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Dr. Wendy Walsh
When I was younger (I’m 27 now), I was a jerk. I lied, cheated, used drugs, didn’t care about my appearance, had no talent or education, was out of shape. And women ADORED me.
I now have a great job, a wide circle of friends, a fit body, artistic talent and sharp clothes. I’m handsome, honest, sweet, understanding, educated. Now that I’ve gotten my life together, women don’t seem very interested in me at all.
Are women threatened by me? Are they turned off because it’s me fixing me, not them? Do women like jerks?
I smell something a little fishy.
While you paint a familiar picture of how some women with an anxious attachment style get stimulated by inconsistent bad boys, I am a little skeptical that women are rejecting you because you are now a good guy.
In fact, I’m even a little skeptical that you could have undergone a personality and moral transformation of such magnitude in such a short period of time.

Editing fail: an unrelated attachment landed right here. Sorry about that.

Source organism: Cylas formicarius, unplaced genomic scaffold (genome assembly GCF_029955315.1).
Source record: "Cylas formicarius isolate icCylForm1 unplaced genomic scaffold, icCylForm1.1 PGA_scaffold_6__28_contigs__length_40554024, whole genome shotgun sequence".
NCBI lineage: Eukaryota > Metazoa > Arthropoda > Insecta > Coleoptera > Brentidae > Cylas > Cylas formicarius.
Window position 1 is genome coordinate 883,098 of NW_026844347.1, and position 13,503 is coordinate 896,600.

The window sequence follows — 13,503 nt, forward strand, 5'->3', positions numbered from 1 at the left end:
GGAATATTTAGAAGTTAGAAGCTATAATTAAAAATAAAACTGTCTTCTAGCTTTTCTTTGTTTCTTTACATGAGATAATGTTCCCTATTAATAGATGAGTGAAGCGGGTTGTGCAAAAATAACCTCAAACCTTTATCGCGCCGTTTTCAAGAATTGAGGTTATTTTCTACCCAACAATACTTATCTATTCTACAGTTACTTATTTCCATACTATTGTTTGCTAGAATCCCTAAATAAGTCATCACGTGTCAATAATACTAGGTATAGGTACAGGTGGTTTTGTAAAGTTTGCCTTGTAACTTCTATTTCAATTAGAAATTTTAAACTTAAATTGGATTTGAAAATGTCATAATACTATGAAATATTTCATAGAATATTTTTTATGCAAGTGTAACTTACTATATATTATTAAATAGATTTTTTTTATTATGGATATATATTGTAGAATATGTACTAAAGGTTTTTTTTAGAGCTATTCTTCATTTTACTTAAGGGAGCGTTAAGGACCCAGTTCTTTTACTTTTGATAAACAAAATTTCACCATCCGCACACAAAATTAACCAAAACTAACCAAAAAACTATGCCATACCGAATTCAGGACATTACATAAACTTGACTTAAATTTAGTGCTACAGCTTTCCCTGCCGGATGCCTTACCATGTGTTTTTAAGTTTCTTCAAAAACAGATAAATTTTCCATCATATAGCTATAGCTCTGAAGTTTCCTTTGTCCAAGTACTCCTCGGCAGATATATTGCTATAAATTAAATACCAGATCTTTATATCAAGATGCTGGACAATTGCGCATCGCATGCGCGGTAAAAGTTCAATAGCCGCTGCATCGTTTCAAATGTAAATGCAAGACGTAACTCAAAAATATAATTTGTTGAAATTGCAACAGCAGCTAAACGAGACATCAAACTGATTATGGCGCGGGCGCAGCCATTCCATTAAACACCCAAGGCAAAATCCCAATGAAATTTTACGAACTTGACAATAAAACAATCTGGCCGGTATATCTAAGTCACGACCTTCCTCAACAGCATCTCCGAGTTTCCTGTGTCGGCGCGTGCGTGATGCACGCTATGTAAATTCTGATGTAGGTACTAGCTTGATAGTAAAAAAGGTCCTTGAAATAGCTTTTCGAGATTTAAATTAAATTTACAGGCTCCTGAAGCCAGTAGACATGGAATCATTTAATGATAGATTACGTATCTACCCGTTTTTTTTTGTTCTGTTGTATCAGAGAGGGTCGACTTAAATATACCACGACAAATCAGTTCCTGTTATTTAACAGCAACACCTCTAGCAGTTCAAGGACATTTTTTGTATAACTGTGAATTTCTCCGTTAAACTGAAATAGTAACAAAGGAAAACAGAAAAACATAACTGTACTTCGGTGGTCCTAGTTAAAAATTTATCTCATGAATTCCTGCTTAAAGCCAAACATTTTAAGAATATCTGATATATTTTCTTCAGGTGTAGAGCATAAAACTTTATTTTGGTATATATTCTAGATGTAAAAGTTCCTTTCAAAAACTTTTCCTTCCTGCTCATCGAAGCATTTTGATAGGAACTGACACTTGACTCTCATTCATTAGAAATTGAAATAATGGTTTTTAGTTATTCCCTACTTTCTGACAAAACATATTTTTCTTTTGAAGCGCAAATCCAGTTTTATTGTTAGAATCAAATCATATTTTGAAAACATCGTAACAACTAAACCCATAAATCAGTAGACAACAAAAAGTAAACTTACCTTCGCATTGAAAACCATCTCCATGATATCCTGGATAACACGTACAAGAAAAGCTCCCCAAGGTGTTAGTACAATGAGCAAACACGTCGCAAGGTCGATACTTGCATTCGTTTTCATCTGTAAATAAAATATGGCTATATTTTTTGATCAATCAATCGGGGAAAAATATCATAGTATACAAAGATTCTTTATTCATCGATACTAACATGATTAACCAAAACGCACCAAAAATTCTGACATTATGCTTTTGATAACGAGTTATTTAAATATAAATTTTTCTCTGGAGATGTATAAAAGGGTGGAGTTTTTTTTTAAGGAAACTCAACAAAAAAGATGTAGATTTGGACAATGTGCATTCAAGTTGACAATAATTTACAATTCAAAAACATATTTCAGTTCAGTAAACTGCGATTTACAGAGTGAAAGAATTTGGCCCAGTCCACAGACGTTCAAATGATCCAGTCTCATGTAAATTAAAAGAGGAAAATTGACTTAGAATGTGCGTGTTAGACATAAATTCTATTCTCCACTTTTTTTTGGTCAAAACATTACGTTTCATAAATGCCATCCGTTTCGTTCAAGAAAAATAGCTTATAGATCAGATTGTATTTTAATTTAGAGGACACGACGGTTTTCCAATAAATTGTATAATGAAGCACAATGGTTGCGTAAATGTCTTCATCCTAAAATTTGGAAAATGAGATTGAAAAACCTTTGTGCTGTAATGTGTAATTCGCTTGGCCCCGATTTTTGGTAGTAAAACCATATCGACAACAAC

Granted, kicking a drug habit can certainly change one’s personality, so your story may be entirely true.
Or perhaps you are still in the “working really, really hard to change” phase and are feeling a little resentful that all the character building you have done is going unnoticed.
One easy place to direct that resentment is toward women who are ignoring you.
Please know one of the things that happens when someone cleans up their life and gets a new job is they enter a new peer group, one that might bring some social anxiety.
You’ve stepped up to a new league, young man. Congrats. And there are different social rules in that league.
My suggestion: Wait and watch. Then you’ll know exactly how to act when the right kind of woman comes into your radar.
No counseling or psychotherapy advice: The Site does not provide psychotherapy advice. The Site is intended only for use by consumers in search of general information of interest pertaining to problems people may face as individuals and in relationships and related topics. Content is not intended to replace or serve as substitute for professional consultation or service. Contained observations and opinions should not be misconstrued as specific counseling advice.